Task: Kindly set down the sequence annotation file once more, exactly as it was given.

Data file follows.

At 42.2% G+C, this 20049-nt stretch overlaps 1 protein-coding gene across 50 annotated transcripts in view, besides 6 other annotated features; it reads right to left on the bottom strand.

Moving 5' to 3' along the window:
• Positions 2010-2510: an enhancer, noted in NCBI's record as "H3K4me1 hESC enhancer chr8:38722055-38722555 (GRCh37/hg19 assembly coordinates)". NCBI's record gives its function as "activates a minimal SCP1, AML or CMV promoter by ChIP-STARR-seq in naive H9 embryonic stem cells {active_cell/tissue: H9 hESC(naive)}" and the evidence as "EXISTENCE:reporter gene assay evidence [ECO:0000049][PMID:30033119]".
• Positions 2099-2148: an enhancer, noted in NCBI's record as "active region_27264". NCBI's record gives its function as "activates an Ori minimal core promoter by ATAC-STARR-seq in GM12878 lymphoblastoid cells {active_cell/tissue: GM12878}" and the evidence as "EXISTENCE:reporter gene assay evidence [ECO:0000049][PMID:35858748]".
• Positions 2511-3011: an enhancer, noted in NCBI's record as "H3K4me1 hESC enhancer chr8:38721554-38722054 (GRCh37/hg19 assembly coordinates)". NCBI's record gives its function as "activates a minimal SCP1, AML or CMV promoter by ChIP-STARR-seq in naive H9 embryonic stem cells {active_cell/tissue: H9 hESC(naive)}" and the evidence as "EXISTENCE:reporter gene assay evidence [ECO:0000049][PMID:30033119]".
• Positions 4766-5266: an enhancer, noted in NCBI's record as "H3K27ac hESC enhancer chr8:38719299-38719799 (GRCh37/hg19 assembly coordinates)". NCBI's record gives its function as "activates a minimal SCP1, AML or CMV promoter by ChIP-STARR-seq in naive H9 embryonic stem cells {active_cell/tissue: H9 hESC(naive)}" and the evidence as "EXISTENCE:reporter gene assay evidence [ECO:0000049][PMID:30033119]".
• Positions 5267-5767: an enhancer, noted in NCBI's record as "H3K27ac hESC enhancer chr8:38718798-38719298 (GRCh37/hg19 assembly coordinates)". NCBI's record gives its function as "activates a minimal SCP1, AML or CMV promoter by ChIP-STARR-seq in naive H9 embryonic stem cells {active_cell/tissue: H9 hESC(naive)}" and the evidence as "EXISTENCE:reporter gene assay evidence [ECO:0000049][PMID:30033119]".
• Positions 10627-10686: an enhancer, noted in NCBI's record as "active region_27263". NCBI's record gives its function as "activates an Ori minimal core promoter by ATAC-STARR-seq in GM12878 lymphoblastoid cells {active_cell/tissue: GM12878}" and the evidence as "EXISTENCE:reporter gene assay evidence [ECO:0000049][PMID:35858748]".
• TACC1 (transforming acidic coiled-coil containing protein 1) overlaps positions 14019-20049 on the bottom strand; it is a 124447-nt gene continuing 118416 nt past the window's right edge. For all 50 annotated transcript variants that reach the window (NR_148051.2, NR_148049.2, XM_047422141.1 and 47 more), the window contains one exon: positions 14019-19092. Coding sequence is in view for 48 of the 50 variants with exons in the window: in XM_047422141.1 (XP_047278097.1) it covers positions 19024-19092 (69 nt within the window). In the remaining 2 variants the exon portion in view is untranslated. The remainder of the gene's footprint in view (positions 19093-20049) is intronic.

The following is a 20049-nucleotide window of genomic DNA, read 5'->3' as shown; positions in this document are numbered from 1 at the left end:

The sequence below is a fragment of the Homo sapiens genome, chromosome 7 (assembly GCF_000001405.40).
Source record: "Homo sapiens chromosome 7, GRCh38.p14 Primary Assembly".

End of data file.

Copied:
At 42.2% G+C, this 20049-nt stretch overlaps 1 protein-coding gene across 50 annotated transcripts in view, besides 6 other annotated features; it reads right to left on the bottom strand.

Moving 5' to 3' along the window:
• Positions 2010-2510: an enhancer, noted in NCBI's record as "H3K4me1 hESC enhancer chr8:38722055-38722555 (GRCh37/hg19 assembly coordinates)". NCBI's record gives its function as "activates a minimal SCP1, AML or CMV promoter by ChIP-STARR-seq in naive H9 embryonic stem cells {active_cell/tissue: H9 hESC(naive)}" and the evidence as "EXISTENCE:reporter gene assay evidence [ECO:0000049][PMID:30033119]".
• Positions 2099-2148: an enhancer, noted in NCBI's record as "active region_27264". NCBI's record gives its function as "activates an Ori minimal core promoter by ATAC-STARR-seq in GM12878 lymphoblastoid cells {active_cell/tissue: GM12878}" and the evidence as "EXISTENCE:reporter gene assay evidence [ECO:0000049][PMID:35858748]".
• Positions 2511-3011: an enhancer, noted in NCBI's record as "H3K4me1 hESC enhancer chr8:38721554-38722054 (GRCh37/hg19 assembly coordinates)". NCBI's record gives its function as "activates a minimal SCP1, AML or CMV promoter by ChIP-STARR-seq in naive H9 embryonic stem cells {active_cell/tissue: H9 hESC(naive)}" and the evidence as "EXISTENCE:reporter gene assay evidence [ECO:0000049][PMID:30033119]".
• Positions 4766-5266: an enhancer, noted in NCBI's record as "H3K27ac hESC enhancer chr8:38719299-38719799 (GRCh37/hg19 assembly coordinates)". NCBI's record gives its function as "activates a minimal SCP1, AML or CMV promoter by ChIP-STARR-seq in naive H9 embryonic stem cells {active_cell/tissue: H9 hESC(naive)}" and the evidence as "EXISTENCE:reporter gene assay evidence [ECO:0000049][PMID:30033119]".
• Positions 5267-5767: an enhancer, noted in NCBI's record as "H3K27ac hESC enhancer chr8:38718798-38719298 (GRCh37/hg19 assembly coordinates)". NCBI's record gives its function as "activates a minimal SCP1, AML or CMV promoter by ChIP-STARR-seq in naive H9 embryonic stem cells {active_cell/tissue: H9 hESC(naive)}" and the evidence as "EXISTENCE:reporter gene assay evidence [ECO:0000049][PMID:30033119]".
• Positions 10627-10686: an enhancer, noted in NCBI's record as "active region_27263". NCBI's record gives its function as "activates an Ori minimal core promoter by ATAC-STARR-seq in GM12878 lymphoblastoid cells {active_cell/tissue: GM12878}" and the evidence as "EXISTENCE:reporter gene assay evidence [ECO:0000049][PMID:35858748]".
• TACC1 (transforming acidic coiled-coil containing protein 1) overlaps positions 14019-20049 on the bottom strand; it is a 124447-nt gene continuing 118416 nt past the window's right edge. For all 50 annotated transcript variants that reach the window (NR_148051.2, NR_148049.2, XM_047422141.1 and 47 more), the window contains one exon: positions 14019-19092. Coding sequence is in view for 48 of the 50 variants with exons in the window: in XM_047422141.1 (XP_047278097.1) it covers positions 19024-19092 (69 nt within the window). In the remaining 2 variants the exon portion in view is untranslated. The remainder of the gene's footprint in view (positions 19093-20049) is intronic.

The following is a 20049-nucleotide window of genomic DNA, read 5'->3' as shown; positions in this document are numbered from 1 at the left end:

The sequence below is a fragment of the Homo sapiens genome, chromosome 7 (assembly GCF_000001405.40).
Source record: "Homo sapiens chromosome 7, GRCh38.p14 Primary Assembly".